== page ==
Larry Glasscock, who was CEO of the acquiring Anthem, became CEO and president of the combined company. Glasscock knew that leaders must quickly and thoroughly address the cultural issues involved in mergers, especially in mergers of equals such as this one. He acted early to minimize uncertainty, align leadership and maximize synergies to ensure that the goals for the merger were realized. He engaged Senn Delaney to help define and support the leadership in building a new, high-performance culture for the new company.

Senn Delaney began its culture-shaping work with Glasscock and his executive leadership team by diagnosing the cultures of the merging companies. The team was brought together in a culture-shaping process. They spent time connecting, understanding each other’s behavioral styles and working together to define the customer-focused culture and the new strategy. As a result, the company quickly achieved the synergy savings it envisioned from the merger.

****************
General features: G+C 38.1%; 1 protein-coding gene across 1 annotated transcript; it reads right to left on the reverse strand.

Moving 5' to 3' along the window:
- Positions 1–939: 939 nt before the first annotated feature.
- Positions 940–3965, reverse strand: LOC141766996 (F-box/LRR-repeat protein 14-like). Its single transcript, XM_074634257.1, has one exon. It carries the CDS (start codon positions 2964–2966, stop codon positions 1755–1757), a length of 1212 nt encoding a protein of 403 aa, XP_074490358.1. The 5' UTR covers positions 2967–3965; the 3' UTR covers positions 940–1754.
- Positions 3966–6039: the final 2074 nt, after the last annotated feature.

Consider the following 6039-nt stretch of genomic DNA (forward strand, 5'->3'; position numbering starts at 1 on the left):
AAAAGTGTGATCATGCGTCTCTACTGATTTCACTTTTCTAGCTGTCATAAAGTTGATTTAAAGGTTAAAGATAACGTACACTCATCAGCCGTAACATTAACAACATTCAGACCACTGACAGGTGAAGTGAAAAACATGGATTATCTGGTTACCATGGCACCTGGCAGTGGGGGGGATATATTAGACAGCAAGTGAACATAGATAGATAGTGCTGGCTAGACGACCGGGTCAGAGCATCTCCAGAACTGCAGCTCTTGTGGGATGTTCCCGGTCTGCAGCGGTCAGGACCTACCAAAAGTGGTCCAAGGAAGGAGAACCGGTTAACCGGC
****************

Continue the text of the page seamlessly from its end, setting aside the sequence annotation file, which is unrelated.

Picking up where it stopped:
Larry Senn shares insights about avoiding culture clash in this video update

Here are some key best practices that leadership should use to ensure greater success in a merger or major acquisition.

1 Create a merger integration team

Transition merger teams play a critical role in the success or failure of the newly merged organization. They help establish the new structure and processes, while being a key vehicle in building a new culture. In addition, they give each side their first experience of the ‘other’ company. A fulltime merger integration executive should be appointed immediately whose responsibility is solely the successful operational and cultural integration of the merged organizations.

2 Build a high-performance team at the top

There is always an acquirer and acquiree in a merger, and it is typical for the acquiring company to see themselves as the winners and the acquired company as the losers. Typically, the controlling company wants to impose changes, and people view those in the acquired company as highly resistant to change. It becomes critical for the new senior team to quickly come together as a new, high-performing team, modeling the new organizational culture.